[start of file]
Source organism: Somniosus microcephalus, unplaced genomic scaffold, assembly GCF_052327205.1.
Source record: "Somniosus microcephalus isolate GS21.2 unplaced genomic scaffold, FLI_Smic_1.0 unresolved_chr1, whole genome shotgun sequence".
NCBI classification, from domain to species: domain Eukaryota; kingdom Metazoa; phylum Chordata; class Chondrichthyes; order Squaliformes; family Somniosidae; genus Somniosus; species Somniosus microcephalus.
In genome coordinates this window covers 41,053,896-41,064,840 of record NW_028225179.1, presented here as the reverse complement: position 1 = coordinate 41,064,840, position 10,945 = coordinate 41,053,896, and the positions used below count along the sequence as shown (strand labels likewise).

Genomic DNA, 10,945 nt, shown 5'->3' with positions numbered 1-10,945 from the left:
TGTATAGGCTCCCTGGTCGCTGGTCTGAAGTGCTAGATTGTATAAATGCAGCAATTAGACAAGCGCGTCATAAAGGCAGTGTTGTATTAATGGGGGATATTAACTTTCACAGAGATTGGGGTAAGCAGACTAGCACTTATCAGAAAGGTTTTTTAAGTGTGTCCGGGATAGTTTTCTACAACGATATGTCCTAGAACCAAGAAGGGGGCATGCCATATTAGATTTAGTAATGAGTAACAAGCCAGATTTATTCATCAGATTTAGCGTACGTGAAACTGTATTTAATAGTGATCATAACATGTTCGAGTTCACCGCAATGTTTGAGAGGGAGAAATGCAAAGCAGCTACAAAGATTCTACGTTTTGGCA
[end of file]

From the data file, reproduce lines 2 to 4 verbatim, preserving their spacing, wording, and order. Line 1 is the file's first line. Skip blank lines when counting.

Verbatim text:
Source record: "Somniosus microcephalus isolate GS21.2 unplaced genomic scaffold, FLI_Smic_1.0 unresolved_chr1, whole genome shotgun sequence".
NCBI classification, from domain to species: domain Eukaryota; kingdom Metazoa; phylum Chordata; class Chondrichthyes; order Squaliformes; family Somniosidae; genus Somniosus; species Somniosus microcephalus.
In genome coordinates this window covers 41,053,896-41,064,840 of record NW_028225179.1, presented here as the reverse complement: position 1 = coordinate 41,064,840, position 10,945 = coordinate 41,053,896, and the positions used below count along the sequence as shown (strand labels likewise).